About a month and a half ago, when I was at the Radio Shack at the mall picking out my new cell phone, I saw the various models and brands attached by retractible wires to the little display stand with little plackards telling the name, features, price, etc.
My eyes were immediatly drawn to the metallic red number I saw there.
In case you don't know, red is my favorite color in the world.
It's the color of blood, the color of rubies. Red means stop, danger, warning, and alert. (It also means "beef" with bouillion cubes and Ramen noodles, but we won't go there.)
"Condition red" is the term used in the military when you're in combat.
If identical twins (I keep coming back to that, don't I? I must have a fetish) were standing before me and one was wearing a red t-shirt, I'd be all over the guy in red.
I'm very attracted to red things, so when I saw the shiny, red, candy-like phone sitting there looking all purdy, I longed to make it mine.
"That's one of our latest models," the salesman said, appearing at my side, as if by magic. Either he was as silent as a cat, or I was so mesmerized I wasn't paying attention, but he startled me. He didn't seem to notice as he continued his pitch.
"It has wireless web, speakerphone, camera, camcorder, one-minute memo function so you can use it as kind of a tape recorder . . ."
The even modulated tone of his voice had me in his thrall at this point.
Speak on, dreamweaver, speak on.
". . . and," he said in conclusion, " It has a walkie-talkie function!"
And just like that, the spell was broken.
Walkie-talkie phones are my pet-peeve of the moment.
I hate them.
Hate with a capital "H".
My number one gripe about the walkie-talkie thing is they're so loud, so obnoxious. Everyone I've observed using them seems to feel the need to turn the speaker volume up to maximum, and they shout into it louder than you talk to your Aunt Alma who's hard of hearing. And that loud ear-shattering "beep" (which is more like a skwawk than a beep, really) between exchanges in the conversation is enough to set my teeth on edge.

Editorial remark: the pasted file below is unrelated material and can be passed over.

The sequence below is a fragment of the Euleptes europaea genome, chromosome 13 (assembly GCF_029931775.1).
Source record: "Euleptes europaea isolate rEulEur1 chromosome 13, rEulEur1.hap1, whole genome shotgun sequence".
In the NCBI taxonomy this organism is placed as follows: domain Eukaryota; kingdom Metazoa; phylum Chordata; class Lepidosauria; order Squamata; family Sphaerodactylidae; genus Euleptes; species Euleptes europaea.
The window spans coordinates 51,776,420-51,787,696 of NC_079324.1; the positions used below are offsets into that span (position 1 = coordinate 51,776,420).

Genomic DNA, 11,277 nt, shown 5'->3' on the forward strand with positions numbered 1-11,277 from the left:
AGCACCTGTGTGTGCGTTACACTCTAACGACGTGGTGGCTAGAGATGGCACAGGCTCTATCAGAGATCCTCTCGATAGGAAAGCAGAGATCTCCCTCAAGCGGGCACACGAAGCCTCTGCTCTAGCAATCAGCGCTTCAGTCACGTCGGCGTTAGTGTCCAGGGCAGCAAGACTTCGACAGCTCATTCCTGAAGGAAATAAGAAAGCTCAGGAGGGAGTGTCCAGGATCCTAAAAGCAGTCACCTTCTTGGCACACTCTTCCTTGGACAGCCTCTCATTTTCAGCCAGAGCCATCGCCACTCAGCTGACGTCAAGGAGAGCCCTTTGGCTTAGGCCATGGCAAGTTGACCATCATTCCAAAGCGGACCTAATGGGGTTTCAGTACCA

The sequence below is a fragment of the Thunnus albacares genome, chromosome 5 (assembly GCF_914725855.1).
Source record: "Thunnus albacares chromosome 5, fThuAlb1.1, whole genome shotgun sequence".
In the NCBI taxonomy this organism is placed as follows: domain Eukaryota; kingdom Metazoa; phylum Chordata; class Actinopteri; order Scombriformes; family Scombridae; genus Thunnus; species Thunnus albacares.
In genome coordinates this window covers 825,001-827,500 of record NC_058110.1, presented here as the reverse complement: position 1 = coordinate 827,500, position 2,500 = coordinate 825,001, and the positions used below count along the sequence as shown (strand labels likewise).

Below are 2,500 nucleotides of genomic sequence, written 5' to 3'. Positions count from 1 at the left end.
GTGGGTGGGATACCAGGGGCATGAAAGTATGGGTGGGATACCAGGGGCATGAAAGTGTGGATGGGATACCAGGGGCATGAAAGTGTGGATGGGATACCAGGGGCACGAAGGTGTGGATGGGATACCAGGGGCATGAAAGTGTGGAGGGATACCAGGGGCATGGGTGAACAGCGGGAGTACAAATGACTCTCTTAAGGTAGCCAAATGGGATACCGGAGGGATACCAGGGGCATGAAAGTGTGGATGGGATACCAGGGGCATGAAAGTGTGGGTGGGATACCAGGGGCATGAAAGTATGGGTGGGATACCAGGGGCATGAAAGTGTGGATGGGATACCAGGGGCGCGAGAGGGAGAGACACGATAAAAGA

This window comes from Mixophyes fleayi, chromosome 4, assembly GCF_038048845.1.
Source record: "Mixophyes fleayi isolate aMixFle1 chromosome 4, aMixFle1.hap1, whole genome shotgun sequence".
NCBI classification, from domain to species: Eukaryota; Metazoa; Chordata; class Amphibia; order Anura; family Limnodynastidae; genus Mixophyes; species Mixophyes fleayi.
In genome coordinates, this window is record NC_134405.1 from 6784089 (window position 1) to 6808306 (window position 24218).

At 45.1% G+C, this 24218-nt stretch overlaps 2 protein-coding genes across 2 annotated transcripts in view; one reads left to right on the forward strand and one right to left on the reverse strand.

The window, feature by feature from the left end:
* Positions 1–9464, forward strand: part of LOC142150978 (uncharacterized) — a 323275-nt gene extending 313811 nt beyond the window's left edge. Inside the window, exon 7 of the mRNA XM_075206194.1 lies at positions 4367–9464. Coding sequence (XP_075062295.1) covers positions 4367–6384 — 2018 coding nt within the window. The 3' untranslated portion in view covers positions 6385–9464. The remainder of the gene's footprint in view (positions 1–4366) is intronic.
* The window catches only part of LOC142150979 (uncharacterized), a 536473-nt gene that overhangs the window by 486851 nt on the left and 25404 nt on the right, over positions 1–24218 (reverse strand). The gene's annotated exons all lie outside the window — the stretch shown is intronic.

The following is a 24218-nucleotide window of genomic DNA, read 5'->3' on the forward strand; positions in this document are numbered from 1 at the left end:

"HEY! WUZZUP?!" >BEEP!< (static)
"NUTTIN'. WHERE YOU AT?!" >BEEP!< (static)
"AT THE MALL LOOKIN' FOR A NEW OUTFIT!" >BEEP!< (static)
"WHAT ARE YOU DOING LATER?!" >BEEP!< (static)
And so on, ad nauseum.
My number two gripe is all about the privacy issue.
With the walkie-talkie, everyone within earshot (which is an approximatly 30 foot radius, or more) can hear both sides of the conversation. It's impossible not to hear it, even if you're deliberatly trying not to. Don't they care that everyone around them (whether they're trying to hear or not) now knows that Tawanna (who is apparently a big ol' slut) is pregnant and doesn't know who the baby daddy is? I don't know Tawanna, and I don't need to know anything about her. I'm at the newsstand looking at magazines, and without even trying I'm subjected to information about some girl's sexual habits and medical state of the moment.
I don't care, OK? I have my own things going on.
When I'm out and about on my phone, I don't even like people to hear my side of the conversation -- because it's none of their business!
Which is why I try to be as quiet as I can, talking just loud enough so the the other party on the line can hear me, but nobody else.
Sometimes I even wear my headset, which probably makes me look like a receptionist, but you can whisper when wearing that thing and whoever you're talking to can hear you as clear as day. (The only thing about that is before they notice the headset they probably think I'm muttering to myself, which means they think I'm a crazy person, but I can live with that.)
"Of course, it doesn't just come in red," the salesman continued, his voice as sweet as buckwheat honey, "There are four other colors to choose from."
"I don't really want this one," I replied, "What else do you have?"